What if I see a design that is similar to what I have done before in school or something, and is able to prove that I came out with the idea earlier than they did? Will I have the right to claim anything from that company?
Why do I ask? No, not that I am in such situation. I was thinking, this is different from idea being stolen. The company did not steal the idea, but was just later than I did, so what right will I have to claim anything from them?
If you don’t have a patent, you basically have nothing. You can do all kinds of things to try and prove the date of creation, but let’s face it, if you don’t have the bucks to go to court for decades, you are basically dead in the water anyways.
On a side note, when I was in school I did a measuring cup design. Two of my original concepts went into production within two years. One was similar to the Oxo one that is so famous right now. The other one would have featured slides to alter the volume. I doubt I was the first one to think of either, but it is interesting none the less. Unfortunately I developed a different (weaker as it turned out) concept to my final model…oh well!
Well, one thing you could do, is just leave them alone, and stick to your own creativity. Just create what you like to create, and if someone stole it, well, then its good that someone found it usefull. They may try to make it alittle different so it won’t show, but then they’re lying to them selves and you’re not. You win they lose. You’ll keep creating, they’ll keep stealing.
On a side note, when I was in school I did a measuring cup design. Two of my original concepts went into production within two years. One was similar to the Oxo one that is so famous right now. The other one would have featured slides to alter the volume. I doubt I was the first one to think of either, but it is interesting none the less. Unfortunately I developed a different (weaker as it turned out) concept to my final model…oh well![/quote
Raymond, you really are quite sad. Don’t forget that there are others out there that went to school with you. Do you really want us to bring up the past?
who really care if you bring up the past…? except maybe yourself…
I was the original designer of Spaceship One. Now, I am just a loser designer like Raymond.
Oooooh… and here’s a tough-guy trying to start a fight on the internet. Easy now M. , it’s not like you have much weight to throw around.
914 is right, unless you have the dough to file a lawsuit there is not much that you can do. Especially when you start dealing with companies internationally. You might want to read James Dyson’s book.
First on subject:
At a company I did a contract for they discussed the cost of fighting a patent. There was a technology that we all felt internally was not patentable. Despite the benefits of breaking the patent, the company who owned it had deeper pockets than ours…so they just never bothered to pursue that legal route. Mind you, this is a pretty big company, not an in-debt student.
I hope that this doesn’t sound like discouragement. What I mean to say is, if you are a student, go off and do good design while you are at school and enjoy it. If you do invent a better and patentable mouse trap, great. Even if the idea is stolen, it will be an incredible portfolio piece that will likely impress the hell out of people and therefore get you closer to your dream job.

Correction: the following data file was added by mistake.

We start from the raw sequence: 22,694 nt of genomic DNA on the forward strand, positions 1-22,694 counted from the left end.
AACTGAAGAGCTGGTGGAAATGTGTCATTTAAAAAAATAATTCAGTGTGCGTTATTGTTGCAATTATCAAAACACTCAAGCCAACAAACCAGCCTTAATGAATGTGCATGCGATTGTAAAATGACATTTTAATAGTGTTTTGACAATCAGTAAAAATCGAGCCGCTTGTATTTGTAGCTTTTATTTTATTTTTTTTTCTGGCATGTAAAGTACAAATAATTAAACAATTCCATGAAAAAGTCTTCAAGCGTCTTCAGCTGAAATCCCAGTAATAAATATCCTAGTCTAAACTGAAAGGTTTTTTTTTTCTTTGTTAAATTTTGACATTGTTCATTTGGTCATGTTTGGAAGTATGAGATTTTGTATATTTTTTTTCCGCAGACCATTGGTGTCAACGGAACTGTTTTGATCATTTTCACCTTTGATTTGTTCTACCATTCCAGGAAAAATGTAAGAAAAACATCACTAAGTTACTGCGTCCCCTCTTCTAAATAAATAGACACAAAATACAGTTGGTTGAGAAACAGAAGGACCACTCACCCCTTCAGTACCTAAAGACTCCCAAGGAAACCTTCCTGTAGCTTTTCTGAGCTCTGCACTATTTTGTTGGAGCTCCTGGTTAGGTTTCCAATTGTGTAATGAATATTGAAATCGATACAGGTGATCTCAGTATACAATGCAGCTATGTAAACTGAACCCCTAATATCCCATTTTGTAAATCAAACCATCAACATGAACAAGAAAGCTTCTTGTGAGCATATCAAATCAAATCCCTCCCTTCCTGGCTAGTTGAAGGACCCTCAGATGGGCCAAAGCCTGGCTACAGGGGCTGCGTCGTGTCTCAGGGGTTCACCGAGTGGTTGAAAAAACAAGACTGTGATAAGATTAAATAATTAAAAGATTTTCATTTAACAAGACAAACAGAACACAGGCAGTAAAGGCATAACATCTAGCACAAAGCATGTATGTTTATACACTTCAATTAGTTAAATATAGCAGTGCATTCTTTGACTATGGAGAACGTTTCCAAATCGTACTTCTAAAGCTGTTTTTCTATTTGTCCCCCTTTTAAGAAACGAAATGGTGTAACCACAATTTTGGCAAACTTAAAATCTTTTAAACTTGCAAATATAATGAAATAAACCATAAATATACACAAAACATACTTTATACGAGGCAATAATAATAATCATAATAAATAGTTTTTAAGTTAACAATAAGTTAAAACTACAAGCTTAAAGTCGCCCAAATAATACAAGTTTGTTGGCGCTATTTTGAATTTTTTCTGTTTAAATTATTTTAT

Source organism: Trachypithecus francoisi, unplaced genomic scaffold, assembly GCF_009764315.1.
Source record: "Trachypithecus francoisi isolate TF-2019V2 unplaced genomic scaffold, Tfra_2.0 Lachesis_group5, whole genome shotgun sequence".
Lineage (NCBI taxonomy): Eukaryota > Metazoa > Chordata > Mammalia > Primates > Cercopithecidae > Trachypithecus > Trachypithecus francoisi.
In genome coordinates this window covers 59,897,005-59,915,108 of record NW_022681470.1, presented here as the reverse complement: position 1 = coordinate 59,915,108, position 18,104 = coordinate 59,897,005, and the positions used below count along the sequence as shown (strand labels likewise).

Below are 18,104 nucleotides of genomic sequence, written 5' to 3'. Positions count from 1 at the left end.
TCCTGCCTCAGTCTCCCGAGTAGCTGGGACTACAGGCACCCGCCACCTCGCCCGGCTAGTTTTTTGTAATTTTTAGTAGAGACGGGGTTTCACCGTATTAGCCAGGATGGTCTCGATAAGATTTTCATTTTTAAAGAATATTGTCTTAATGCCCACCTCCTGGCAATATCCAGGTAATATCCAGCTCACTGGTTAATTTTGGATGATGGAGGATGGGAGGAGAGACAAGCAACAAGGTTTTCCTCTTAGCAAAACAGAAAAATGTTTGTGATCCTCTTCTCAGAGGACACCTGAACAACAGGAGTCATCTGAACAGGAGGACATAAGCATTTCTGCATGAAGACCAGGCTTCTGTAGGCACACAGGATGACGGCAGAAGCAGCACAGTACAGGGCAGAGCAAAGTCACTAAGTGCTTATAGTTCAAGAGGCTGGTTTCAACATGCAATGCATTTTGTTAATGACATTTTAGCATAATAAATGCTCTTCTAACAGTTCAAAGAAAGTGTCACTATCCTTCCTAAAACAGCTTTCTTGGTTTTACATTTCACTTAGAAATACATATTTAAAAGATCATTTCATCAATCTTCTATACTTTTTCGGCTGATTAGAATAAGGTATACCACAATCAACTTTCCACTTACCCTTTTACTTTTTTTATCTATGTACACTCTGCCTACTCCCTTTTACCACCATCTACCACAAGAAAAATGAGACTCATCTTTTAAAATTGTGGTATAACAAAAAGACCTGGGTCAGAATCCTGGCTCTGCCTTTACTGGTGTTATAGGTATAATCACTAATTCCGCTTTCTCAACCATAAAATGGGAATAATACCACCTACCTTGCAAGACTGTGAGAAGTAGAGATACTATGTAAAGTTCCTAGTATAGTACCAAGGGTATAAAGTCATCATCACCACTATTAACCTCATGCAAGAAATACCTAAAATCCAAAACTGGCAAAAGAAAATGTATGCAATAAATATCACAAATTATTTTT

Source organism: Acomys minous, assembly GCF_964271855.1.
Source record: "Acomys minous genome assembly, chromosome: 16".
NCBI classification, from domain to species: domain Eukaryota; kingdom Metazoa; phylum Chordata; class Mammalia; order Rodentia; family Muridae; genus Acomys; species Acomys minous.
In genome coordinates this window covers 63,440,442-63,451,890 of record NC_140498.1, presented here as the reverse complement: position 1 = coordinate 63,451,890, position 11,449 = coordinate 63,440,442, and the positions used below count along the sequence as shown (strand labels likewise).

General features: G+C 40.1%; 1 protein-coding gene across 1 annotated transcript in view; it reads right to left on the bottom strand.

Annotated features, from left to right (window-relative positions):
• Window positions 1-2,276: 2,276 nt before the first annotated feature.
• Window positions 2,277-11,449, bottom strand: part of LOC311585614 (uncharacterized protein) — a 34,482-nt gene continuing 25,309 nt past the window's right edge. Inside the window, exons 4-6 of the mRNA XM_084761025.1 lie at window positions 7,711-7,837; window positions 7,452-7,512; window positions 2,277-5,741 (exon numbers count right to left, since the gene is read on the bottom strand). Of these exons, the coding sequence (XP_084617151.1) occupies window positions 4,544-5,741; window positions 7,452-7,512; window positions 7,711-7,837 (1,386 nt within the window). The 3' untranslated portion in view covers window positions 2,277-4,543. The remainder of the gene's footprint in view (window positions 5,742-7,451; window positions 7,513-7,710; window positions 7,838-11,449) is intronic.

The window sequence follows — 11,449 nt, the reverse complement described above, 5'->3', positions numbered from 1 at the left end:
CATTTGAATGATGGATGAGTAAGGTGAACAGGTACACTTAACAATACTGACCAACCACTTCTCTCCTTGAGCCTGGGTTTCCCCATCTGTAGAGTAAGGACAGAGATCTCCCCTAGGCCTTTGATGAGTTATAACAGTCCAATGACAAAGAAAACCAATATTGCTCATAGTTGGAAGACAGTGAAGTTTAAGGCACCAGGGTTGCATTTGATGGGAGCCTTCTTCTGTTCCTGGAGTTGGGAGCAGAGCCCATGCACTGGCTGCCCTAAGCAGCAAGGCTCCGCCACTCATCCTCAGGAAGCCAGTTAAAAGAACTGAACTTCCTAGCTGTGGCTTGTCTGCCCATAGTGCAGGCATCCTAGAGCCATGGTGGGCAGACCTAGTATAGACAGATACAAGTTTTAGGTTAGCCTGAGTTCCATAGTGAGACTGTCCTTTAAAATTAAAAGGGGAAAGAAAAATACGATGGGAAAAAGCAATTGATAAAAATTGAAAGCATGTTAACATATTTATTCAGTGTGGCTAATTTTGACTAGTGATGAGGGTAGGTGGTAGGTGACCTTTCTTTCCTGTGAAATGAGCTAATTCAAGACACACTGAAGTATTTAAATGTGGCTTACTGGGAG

Second to “guest”:
I don’t know who you are. Personally, I like everyone I went to school with, but obviously you have some unexpressed issues. Perhaps I did something to wrong you. I would hate to think that this would stick with you for two+ years, so send me an email so we can work this out.
Also, if you want, I can find my thumbnails.
It happens all of the time.
Take as validation of your idea. You where on the right track to finding a solution that is in demand. Keep in mind that the company was probably working on the product for about two years so their original idea might pre-date your own.
The radio was invented in two seprate places (U.S. and Italy) and pattents filed for it in the same year! If that could happen, then surely other ideas can be duplicated. There are alot of designers around the world eh?
Oh for sure! I didn’t mean to say that I thought someone “stole” my idea, just that often you will see an idea pop up in the market after you’ve given alot of thought to a problem. I wouldn’t be surprised to see a measuring cup like Oxo’s designed 50 years ago and just forgoten…in the end the technology wasn’t breakthrough, just the composition seems original for our day. This is exactly why I find it a waste of time for a student to struggle over protecting their “intellectual property”. 99% of the itme something a student develops in a month has already been done 100 times before…my projects are no different. Almost every interview someone comments on one project that they too did in school.
in the early 90’s i dreamed up Generator Shoes to power small electronics. around '98 some guy patented the idea. like most i said “if only”. turns out this old guy had the idea in like WWII or Korea humping around with radio gear or something.
i dont worry too much about big Ideas anymore. sell it or forget it.
on a similar note, i’m about to launch my website and am planning on mailing myself my designs. is this a good idea? if so, what info should i put on it other than name (duh), date and company? thanks
no. do a search on this site. plenty previous discussion on Idea protection.
I think its ok if we be inspired by other people, if not, then who else? We are supposed to share, and the true meaning of creativity is knowing how to hide your resources.
that whole thing about mailing yourself something for protection is an urban legend. It does not hold up in court.
so did “raymond” get close to being owned or what?
what happened to the myterious guest who called his supposed BS?